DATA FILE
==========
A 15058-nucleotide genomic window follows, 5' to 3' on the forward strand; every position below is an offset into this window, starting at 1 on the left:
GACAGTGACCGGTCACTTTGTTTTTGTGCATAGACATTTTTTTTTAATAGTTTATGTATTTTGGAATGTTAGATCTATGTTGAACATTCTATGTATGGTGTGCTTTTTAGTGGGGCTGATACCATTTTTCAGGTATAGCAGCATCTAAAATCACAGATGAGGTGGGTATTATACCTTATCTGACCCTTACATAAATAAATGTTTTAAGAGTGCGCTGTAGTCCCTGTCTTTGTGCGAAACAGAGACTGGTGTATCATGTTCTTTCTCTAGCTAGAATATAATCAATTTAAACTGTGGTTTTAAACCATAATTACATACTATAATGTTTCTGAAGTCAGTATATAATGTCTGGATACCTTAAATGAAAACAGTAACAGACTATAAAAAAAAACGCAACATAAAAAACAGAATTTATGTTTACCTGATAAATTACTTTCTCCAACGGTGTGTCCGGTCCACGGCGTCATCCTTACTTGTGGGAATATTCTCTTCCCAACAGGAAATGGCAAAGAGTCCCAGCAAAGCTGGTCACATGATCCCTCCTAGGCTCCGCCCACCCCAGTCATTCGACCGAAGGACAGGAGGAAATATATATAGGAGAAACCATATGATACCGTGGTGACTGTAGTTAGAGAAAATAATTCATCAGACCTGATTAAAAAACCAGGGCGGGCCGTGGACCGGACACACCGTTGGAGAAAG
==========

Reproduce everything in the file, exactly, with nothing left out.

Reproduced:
A 15058-nucleotide genomic window follows, 5' to 3' on the forward strand; every position below is an offset into this window, starting at 1 on the left:
GACAGTGACCGGTCACTTTGTTTTTGTGCATAGACATTTTTTTTTAATAGTTTATGTATTTTGGAATGTTAGATCTATGTTGAACATTCTATGTATGGTGTGCTTTTTAGTGGGGCTGATACCATTTTTCAGGTATAGCAGCATCTAAAATCACAGATGAGGTGGGTATTATACCTTATCTGACCCTTACATAAATAAATGTTTTAAGAGTGCGCTGTAGTCCCTGTCTTTGTGCGAAACAGAGACTGGTGTATCATGTTCTTTCTCTAGCTAGAATATAATCAATTTAAACTGTGGTTTTAAACCATAATTACATACTATAATGTTTCTGAAGTCAGTATATAATGTCTGGATACCTTAAATGAAAACAGTAACAGACTATAAAAAAAAACGCAACATAAAAAACAGAATTTATGTTTACCTGATAAATTACTTTCTCCAACGGTGTGTCCGGTCCACGGCGTCATCCTTACTTGTGGGAATATTCTCTTCCCAACAGGAAATGGCAAAGAGTCCCAGCAAAGCTGGTCACATGATCCCTCCTAGGCTCCGCCCACCCCAGTCATTCGACCGAAGGACAGGAGGAAATATATATAGGAGAAACCATATGATACCGTGGTGACTGTAGTTAGAGAAAATAATTCATCAGACCTGATTAAAAAACCAGGGCGGGCCGTGGACCGGACACACCGTTGGAGAAAG